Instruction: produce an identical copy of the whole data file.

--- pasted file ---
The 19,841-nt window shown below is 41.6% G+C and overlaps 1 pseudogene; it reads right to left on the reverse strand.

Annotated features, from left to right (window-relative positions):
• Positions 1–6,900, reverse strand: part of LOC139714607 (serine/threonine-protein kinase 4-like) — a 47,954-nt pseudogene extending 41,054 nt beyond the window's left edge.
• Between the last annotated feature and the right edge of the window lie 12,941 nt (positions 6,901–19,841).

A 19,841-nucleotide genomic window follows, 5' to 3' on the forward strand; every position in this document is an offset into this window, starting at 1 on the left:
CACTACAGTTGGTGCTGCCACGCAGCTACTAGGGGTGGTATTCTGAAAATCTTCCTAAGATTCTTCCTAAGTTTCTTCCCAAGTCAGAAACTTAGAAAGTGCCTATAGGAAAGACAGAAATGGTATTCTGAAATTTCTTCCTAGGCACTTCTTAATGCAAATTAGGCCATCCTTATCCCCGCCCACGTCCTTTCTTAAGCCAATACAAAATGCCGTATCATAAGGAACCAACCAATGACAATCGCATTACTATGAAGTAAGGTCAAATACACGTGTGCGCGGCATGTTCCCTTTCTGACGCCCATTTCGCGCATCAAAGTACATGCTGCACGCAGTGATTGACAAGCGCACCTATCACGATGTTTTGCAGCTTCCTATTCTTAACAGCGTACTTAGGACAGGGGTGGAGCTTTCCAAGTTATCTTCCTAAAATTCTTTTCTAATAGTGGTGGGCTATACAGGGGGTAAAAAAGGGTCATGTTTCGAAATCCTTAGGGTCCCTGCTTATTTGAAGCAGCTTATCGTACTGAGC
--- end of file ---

The 19,841-nt window shown below is 41.6% G+C and overlaps 1 pseudogene; it reads right to left on the reverse strand.

Annotated features, from left to right (window-relative positions):
• Positions 1–6,900, reverse strand: part of LOC139714607 (serine/threonine-protein kinase 4-like) — a 47,954-nt pseudogene extending 41,054 nt beyond the window's left edge.
• Between the last annotated feature and the right edge of the window lie 12,941 nt (positions 6,901–19,841).

A 19,841-nucleotide genomic window follows, 5' to 3' on the forward strand; every position in this document is an offset into this window, starting at 1 on the left:
CACTACAGTTGGTGCTGCCACGCAGCTACTAGGGGTGGTATTCTGAAAATCTTCCTAAGATTCTTCCTAAGTTTCTTCCCAAGTCAGAAACTTAGAAAGTGCCTATAGGAAAGACAGAAATGGTATTCTGAAATTTCTTCCTAGGCACTTCTTAATGCAAATTAGGCCATCCTTATCCCCGCCCACGTCCTTTCTTAAGCCAATACAAAATGCCGTATCATAAGGAACCAACCAATGACAATCGCATTACTATGAAGTAAGGTCAAATACACGTGTGCGCGGCATGTTCCCTTTCTGACGCCCATTTCGCGCATCAAAGTACATGCTGCACGCAGTGATTGACAAGCGCACCTATCACGATGTTTTGCAGCTTCCTATTCTTAACAGCGTACTTAGGACAGGGGTGGAGCTTTCCAAGTTATCTTCCTAAAATTCTTTTCTAATAGTGGTGGGCTATACAGGGGGTAAAAAAGGGTCATGTTTCGAAATCCTTAGGGTCCCTGCTTATTTGAAGCAGCTTATCGTACTGAGC